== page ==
The Top Five Reasons Churches Should Have a Ministry of Legacy Giving

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In today’s economic environment, a legacy giving initiative can help you tap the hidden potential of your most generous and loyal donors and transform the growth trajectory of your organization. The Greatest Generation is disappearing. The first wave of baby boomers is retiring and worried about outliving their assets. Many are planning their legacy now. Are you ready?

1. Legacy Giving is a healing ministry.

Many church members, both those who are wealthy and those of average means, suffer from the wounds of wealth and often feel burdened by decisions about the distribution of their assets at their death. For church leadership with a scarcity mindset, it may be difficult to appreciate that some members worry about leaving too much money to their children and may be inspired by the opportunity to express their values by making a significant bequest to the church.

When a member is invited to consider making a bequest, it is often a time when s/he contemplates how s/he wants to be remembered – in essence, their legacy. These conversations often lead to a natural re-prioritization of those institutions that are most important to the member and his/her family.

2. Legacy Giving conversations can be transformational for the church and the member.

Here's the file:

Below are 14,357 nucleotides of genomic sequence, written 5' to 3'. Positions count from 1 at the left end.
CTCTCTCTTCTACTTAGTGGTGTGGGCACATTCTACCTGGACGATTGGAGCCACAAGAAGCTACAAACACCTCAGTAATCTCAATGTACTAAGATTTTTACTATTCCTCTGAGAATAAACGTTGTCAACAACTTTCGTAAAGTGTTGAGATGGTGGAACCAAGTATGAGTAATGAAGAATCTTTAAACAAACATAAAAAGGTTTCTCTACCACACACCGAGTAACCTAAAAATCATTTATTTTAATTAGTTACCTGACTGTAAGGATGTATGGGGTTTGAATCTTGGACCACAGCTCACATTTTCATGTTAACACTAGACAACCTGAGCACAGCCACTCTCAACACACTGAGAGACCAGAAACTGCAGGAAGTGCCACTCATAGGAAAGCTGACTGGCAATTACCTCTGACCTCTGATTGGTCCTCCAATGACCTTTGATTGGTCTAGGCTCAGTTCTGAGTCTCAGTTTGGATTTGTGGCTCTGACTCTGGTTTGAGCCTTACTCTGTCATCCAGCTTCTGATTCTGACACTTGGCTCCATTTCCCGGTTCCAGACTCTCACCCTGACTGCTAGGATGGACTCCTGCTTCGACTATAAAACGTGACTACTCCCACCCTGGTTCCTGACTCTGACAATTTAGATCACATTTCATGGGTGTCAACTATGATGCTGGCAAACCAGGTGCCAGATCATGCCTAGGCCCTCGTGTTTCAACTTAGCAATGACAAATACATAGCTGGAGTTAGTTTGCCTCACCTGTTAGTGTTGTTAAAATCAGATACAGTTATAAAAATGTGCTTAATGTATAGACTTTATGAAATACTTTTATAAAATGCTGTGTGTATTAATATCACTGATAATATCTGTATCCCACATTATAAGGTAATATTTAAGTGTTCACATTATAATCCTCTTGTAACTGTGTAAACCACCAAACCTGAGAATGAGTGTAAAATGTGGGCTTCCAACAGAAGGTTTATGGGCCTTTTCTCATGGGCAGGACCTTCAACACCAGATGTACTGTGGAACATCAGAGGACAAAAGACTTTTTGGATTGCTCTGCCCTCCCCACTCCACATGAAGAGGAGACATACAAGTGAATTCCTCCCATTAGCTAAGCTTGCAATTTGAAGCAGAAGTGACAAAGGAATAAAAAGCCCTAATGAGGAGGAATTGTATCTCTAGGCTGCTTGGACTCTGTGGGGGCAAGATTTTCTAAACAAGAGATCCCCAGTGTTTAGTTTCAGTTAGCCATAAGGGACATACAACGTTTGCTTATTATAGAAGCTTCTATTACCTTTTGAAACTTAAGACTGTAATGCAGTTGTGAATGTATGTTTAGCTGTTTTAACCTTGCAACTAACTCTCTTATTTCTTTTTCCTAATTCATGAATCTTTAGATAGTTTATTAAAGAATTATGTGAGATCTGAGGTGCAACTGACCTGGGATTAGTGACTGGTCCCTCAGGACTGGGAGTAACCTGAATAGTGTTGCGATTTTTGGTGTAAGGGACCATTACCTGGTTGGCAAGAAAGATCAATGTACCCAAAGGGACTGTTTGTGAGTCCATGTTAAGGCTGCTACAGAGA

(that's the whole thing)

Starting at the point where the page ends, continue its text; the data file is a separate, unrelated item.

The desire to make a difference is almost universal, regardless of one’s religious tradition. Making a legacy gift is one way to make a permanent difference in the church’s future. Your members are already making legacy gifts to The Salvation Army, World Vision, and their alma maters because they’ve been asked – and many may want to make a difference for their church, an institution with which they generally have a much more intimate and sustained relationship.

3. Legacy Giving can unlock the generosity of your congregation.

National research shows that donors with documented bequests give twice as much annually as donors who have not made a bequest. While it is not clear whether the more generous donors are more likely to make a bequest or those who make bequests also contribute more annually, there is a relationship between the two that churches cannot afford to ignore. Legacy gifts can lead to major gifts. Often, after making arrangements for a significant legacy gift, members realize that they will neither experience the joy and satisfaction of that gift nor will the church benefit until they are gone. Some members may re-think their commitment and decide to experience the joy of giving by making a significant gift while they are alive.

4. Legacy Giving manages risk.

The most generous members in a church congregation are often its oldest. What happens when the three most generous members in a church die? In some cases, it could take 10 or more giving units to replace each member’s annual stewardship commitment. This places the congregation at financial risk – a risk that can be avoided.

5. Many families want to document and celebrate their family’s history with the church.

The opportunity to create an endowment for outreach, education, pastoral sabbaticals, facilities or music excellence is a timeless way for members to demonstrate their lifetime commitment and devotion to the church. Many long-time members have experienced a deep engagement in these aspects of a church’s life. A legacy gift helps to ensure that these precious ministries will continue to thrive.

This article was published with permission by our friends at Horizons Stewardship. See more at: www.horizons.net

This article was originally published in the Georgia United Methodist Foundation's Winter 2018 Faith & Money.